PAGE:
What's striking in the threats by the federal government to legislate back Air Canada and Canada Post workers is that they came so quickly.
This is something new.
In Canada Post's case, the threat of legislation came only a few hours after Canada Post locked the workers out. For its part, the union had offered to accept the existing contract and continue negotiations to keep the mail moving.
Far from threatening the national economy, the Air Canada strike was (if you can believe news reports) hardly even inconveniencing passengers before the government began to threaten legislation.
Given the speed of the legislative threat, this may well have been the plan even before the strike began. (Indeed, one has to wonder if the government telegraphed its plan to Air Canada before the strike began, further undermining the bargaining process.)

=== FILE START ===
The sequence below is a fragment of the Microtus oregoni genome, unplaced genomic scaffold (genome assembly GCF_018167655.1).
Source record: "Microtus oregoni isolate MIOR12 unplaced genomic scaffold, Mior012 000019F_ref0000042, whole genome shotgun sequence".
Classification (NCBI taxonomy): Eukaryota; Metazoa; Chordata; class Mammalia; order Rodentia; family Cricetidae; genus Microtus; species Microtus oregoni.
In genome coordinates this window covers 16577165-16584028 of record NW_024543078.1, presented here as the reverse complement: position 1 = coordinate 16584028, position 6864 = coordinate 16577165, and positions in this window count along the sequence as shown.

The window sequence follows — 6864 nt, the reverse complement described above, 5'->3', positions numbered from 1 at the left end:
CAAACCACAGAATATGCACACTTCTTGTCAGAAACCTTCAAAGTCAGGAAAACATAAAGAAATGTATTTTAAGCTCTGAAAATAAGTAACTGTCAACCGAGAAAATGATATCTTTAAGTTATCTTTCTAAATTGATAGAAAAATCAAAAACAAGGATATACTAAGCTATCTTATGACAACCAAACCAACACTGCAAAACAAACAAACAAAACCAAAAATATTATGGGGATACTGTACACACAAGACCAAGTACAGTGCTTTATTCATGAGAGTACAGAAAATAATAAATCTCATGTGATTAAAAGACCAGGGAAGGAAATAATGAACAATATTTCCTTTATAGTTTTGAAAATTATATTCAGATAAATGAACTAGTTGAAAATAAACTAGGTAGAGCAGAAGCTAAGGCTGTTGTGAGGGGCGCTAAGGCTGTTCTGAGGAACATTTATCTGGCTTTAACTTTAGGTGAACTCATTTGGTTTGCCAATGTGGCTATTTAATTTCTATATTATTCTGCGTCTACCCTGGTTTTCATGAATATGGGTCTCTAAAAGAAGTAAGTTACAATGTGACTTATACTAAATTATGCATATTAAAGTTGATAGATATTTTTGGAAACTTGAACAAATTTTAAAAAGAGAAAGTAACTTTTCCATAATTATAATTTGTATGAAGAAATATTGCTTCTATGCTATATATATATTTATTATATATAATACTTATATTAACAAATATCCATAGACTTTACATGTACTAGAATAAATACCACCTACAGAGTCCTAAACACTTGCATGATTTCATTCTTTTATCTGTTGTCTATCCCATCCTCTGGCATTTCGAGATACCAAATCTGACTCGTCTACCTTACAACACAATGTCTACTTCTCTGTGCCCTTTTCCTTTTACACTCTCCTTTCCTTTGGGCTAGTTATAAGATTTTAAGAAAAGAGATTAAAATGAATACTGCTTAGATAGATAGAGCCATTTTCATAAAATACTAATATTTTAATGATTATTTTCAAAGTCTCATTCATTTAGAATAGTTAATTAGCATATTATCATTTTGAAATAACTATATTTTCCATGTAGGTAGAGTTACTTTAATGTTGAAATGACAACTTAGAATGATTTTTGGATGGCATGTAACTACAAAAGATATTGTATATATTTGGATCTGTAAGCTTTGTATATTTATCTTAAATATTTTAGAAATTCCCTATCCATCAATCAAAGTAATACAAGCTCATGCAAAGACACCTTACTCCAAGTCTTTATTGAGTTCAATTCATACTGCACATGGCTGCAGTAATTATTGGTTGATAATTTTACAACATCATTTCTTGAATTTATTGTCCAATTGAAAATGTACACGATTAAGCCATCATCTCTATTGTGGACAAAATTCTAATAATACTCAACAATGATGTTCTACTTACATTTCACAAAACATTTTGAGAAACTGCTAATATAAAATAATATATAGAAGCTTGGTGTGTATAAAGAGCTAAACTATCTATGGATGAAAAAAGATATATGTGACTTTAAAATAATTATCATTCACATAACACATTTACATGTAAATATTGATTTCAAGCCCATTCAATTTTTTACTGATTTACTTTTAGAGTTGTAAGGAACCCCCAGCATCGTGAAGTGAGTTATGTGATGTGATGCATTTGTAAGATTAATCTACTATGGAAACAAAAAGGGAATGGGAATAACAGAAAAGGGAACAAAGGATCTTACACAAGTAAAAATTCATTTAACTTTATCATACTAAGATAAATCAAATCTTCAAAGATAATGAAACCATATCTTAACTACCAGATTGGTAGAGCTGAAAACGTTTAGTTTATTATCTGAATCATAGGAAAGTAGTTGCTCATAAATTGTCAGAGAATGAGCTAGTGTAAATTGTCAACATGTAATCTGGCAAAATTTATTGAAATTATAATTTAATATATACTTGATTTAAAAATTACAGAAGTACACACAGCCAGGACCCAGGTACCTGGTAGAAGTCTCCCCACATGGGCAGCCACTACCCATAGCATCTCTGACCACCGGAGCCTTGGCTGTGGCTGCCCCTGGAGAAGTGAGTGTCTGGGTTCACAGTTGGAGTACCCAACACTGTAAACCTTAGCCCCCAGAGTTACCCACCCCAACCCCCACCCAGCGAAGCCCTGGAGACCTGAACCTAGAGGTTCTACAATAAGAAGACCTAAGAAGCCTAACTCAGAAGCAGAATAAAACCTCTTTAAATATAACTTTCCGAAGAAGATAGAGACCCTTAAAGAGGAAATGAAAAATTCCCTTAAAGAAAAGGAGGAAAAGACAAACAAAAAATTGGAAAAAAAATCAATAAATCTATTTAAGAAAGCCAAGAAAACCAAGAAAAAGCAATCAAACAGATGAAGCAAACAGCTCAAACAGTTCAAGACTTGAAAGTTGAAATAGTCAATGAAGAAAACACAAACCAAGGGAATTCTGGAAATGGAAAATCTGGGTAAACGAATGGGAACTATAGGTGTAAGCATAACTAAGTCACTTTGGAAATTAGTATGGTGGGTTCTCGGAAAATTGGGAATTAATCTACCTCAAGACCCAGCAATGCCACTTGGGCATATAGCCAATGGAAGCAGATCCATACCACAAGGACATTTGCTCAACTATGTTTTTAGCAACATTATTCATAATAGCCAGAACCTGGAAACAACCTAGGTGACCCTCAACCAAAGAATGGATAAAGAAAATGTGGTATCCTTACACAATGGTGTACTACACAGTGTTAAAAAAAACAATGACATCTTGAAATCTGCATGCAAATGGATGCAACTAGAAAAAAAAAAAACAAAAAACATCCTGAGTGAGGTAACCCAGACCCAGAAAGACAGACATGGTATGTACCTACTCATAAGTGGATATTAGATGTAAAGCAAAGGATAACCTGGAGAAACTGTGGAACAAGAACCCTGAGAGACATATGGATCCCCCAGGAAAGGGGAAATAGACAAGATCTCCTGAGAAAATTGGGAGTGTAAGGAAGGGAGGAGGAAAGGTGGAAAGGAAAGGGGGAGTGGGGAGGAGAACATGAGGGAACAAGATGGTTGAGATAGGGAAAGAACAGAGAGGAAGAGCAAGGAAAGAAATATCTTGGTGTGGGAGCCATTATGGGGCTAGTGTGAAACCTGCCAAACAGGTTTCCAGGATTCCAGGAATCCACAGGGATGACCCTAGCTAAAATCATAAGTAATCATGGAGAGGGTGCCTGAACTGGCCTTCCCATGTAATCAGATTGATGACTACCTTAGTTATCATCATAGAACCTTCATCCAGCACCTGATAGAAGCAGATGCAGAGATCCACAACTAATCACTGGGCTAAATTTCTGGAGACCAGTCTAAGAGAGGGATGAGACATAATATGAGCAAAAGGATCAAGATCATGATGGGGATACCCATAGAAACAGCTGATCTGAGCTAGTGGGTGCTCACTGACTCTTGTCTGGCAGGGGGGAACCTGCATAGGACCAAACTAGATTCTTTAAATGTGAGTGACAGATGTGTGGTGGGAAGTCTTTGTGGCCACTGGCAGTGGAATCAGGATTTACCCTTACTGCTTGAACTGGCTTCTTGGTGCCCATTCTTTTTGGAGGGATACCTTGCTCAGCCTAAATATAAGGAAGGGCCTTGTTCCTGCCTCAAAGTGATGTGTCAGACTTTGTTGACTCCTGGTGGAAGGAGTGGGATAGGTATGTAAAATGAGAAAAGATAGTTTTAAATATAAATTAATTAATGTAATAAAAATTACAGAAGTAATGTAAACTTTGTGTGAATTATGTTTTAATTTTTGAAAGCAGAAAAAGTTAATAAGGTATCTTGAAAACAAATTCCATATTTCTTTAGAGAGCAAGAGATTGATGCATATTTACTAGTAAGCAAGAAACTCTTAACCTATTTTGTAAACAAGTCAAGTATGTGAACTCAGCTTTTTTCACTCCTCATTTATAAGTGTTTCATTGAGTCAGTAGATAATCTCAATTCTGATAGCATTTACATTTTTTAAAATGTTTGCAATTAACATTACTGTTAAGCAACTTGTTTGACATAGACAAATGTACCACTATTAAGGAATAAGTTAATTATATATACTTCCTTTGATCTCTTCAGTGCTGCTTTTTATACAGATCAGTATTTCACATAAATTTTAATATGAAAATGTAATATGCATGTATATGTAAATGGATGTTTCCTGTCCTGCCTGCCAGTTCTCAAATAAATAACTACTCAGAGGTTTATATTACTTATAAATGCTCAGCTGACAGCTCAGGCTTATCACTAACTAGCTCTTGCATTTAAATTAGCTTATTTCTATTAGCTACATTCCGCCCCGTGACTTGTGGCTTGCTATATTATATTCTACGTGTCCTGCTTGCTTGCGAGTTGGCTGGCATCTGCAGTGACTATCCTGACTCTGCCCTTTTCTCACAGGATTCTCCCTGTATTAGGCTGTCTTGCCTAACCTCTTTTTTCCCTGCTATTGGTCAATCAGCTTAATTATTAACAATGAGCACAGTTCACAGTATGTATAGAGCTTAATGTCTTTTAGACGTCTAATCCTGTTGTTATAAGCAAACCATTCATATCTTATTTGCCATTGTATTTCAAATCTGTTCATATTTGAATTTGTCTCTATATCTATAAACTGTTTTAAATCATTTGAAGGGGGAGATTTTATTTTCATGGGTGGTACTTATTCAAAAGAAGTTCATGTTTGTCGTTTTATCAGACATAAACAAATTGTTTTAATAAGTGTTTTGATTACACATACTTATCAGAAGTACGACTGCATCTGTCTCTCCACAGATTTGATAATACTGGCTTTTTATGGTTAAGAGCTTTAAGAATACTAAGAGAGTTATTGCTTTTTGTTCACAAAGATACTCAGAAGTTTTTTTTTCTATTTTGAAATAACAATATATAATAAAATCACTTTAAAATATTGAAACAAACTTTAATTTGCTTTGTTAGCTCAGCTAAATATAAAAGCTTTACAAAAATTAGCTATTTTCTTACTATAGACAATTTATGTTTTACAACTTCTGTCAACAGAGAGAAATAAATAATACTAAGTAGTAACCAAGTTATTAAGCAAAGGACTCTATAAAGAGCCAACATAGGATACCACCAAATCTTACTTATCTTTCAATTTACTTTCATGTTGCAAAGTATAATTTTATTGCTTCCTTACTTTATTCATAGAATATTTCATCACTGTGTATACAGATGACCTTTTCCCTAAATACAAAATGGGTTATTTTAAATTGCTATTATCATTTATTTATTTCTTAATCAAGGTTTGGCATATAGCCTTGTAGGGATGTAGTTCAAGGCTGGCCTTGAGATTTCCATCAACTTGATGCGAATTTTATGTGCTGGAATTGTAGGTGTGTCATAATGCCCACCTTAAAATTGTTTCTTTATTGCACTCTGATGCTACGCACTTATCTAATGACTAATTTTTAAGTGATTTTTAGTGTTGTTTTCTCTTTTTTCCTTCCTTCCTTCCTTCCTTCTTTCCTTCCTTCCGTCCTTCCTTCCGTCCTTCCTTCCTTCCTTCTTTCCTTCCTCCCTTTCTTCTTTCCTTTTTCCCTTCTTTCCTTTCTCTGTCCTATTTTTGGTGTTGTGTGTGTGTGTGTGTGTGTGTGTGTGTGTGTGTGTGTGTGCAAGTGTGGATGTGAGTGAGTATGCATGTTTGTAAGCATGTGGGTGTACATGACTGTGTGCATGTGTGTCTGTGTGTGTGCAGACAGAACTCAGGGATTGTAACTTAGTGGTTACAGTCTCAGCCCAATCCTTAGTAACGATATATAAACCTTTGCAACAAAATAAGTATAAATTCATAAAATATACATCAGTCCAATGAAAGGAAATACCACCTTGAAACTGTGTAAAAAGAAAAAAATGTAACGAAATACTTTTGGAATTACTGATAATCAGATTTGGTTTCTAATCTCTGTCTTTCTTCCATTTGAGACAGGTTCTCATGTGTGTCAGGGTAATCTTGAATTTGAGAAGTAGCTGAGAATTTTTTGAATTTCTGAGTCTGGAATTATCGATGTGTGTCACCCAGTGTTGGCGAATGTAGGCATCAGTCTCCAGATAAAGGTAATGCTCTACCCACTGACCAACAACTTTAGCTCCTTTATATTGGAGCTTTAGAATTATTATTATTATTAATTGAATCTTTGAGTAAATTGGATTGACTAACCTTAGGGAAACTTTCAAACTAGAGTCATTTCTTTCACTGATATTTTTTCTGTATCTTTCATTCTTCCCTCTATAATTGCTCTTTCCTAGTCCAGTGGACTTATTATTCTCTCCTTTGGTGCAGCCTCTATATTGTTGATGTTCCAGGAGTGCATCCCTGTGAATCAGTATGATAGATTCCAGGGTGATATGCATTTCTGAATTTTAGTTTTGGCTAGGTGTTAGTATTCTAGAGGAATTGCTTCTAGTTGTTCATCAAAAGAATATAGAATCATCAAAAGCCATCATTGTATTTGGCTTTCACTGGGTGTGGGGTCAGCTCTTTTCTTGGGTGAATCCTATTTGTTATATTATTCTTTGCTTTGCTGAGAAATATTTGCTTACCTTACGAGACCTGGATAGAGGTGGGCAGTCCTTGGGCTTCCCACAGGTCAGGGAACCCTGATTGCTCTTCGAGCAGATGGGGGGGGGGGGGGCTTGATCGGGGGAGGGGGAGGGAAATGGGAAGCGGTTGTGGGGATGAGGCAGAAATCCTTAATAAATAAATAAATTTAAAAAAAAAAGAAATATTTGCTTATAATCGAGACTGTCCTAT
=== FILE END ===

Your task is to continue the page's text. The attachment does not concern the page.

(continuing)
The result? The employer may be able to ditch the defined benefit pension plan for new hires: the issue will be sent to arbitration. This for a major enterprise with a strong union. If Air Canada is successful, it raises questions about other defined benefit pension plans (like the plans for public sector workers).
For trade unions, the problem is even more serious: collective bargaining is the major function of trade unions, yet governments are continually increasing the restrictions on it.